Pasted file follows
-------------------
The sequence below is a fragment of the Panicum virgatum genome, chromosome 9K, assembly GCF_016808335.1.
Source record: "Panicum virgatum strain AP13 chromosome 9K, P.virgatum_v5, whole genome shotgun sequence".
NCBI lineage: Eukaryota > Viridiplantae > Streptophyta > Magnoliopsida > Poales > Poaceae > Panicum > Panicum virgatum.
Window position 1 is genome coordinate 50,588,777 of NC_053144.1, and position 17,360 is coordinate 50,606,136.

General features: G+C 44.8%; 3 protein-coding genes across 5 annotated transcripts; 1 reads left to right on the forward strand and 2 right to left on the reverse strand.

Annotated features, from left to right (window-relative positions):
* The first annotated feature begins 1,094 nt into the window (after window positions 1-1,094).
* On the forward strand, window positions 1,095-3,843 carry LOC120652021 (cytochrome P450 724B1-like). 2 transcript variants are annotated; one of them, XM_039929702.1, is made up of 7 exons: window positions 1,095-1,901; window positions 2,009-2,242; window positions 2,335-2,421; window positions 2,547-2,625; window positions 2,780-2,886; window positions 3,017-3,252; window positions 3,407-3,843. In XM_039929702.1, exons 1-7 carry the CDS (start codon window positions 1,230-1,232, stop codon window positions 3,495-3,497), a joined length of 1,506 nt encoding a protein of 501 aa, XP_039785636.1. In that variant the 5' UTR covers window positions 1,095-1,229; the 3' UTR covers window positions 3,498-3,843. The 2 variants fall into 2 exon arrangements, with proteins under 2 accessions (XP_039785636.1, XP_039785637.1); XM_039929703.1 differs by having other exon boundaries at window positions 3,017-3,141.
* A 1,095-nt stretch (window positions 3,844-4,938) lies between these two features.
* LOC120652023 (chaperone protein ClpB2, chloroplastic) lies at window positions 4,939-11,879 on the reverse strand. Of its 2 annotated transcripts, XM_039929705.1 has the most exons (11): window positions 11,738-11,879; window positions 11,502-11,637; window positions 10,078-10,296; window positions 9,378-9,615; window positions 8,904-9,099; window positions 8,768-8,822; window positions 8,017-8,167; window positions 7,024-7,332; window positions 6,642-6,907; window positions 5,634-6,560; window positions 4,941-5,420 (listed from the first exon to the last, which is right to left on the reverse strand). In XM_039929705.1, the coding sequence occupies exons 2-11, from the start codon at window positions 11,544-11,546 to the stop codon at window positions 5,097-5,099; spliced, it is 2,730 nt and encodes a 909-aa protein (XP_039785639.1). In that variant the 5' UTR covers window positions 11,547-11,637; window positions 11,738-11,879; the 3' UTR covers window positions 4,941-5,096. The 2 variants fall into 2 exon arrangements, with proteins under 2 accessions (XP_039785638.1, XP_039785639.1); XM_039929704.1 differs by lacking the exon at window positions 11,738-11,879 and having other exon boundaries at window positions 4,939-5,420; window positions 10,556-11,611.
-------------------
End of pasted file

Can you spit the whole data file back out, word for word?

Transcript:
The sequence below is a fragment of the Panicum virgatum genome, chromosome 9K, assembly GCF_016808335.1.
Source record: "Panicum virgatum strain AP13 chromosome 9K, P.virgatum_v5, whole genome shotgun sequence".
NCBI lineage: Eukaryota > Viridiplantae > Streptophyta > Magnoliopsida > Poales > Poaceae > Panicum > Panicum virgatum.
Window position 1 is genome coordinate 50,588,777 of NC_053144.1, and position 17,360 is coordinate 50,606,136.

General features: G+C 44.8%; 3 protein-coding genes across 5 annotated transcripts; 1 reads left to right on the forward strand and 2 right to left on the reverse strand.

Annotated features, from left to right (window-relative positions):
* The first annotated feature begins 1,094 nt into the window (after window positions 1-1,094).
* On the forward strand, window positions 1,095-3,843 carry LOC120652021 (cytochrome P450 724B1-like). 2 transcript variants are annotated; one of them, XM_039929702.1, is made up of 7 exons: window positions 1,095-1,901; window positions 2,009-2,242; window positions 2,335-2,421; window positions 2,547-2,625; window positions 2,780-2,886; window positions 3,017-3,252; window positions 3,407-3,843. In XM_039929702.1, exons 1-7 carry the CDS (start codon window positions 1,230-1,232, stop codon window positions 3,495-3,497), a joined length of 1,506 nt encoding a protein of 501 aa, XP_039785636.1. In that variant the 5' UTR covers window positions 1,095-1,229; the 3' UTR covers window positions 3,498-3,843. The 2 variants fall into 2 exon arrangements, with proteins under 2 accessions (XP_039785636.1, XP_039785637.1); XM_039929703.1 differs by having other exon boundaries at window positions 3,017-3,141.
* A 1,095-nt stretch (window positions 3,844-4,938) lies between these two features.
* LOC120652023 (chaperone protein ClpB2, chloroplastic) lies at window positions 4,939-11,879 on the reverse strand. Of its 2 annotated transcripts, XM_039929705.1 has the most exons (11): window positions 11,738-11,879; window positions 11,502-11,637; window positions 10,078-10,296; window positions 9,378-9,615; window positions 8,904-9,099; window positions 8,768-8,822; window positions 8,017-8,167; window positions 7,024-7,332; window positions 6,642-6,907; window positions 5,634-6,560; window positions 4,941-5,420 (listed from the first exon to the last, which is right to left on the reverse strand). In XM_039929705.1, the coding sequence occupies exons 2-11, from the start codon at window positions 11,544-11,546 to the stop codon at window positions 5,097-5,099; spliced, it is 2,730 nt and encodes a 909-aa protein (XP_039785639.1). In that variant the 5' UTR covers window positions 11,547-11,637; window positions 11,738-11,879; the 3' UTR covers window positions 4,941-5,096. The 2 variants fall into 2 exon arrangements, with proteins under 2 accessions (XP_039785638.1, XP_039785639.1); XM_039929704.1 differs by lacking the exon at window positions 11,738-11,879 and having other exon boundaries at window positions 4,939-5,420; window positions 10,556-11,611.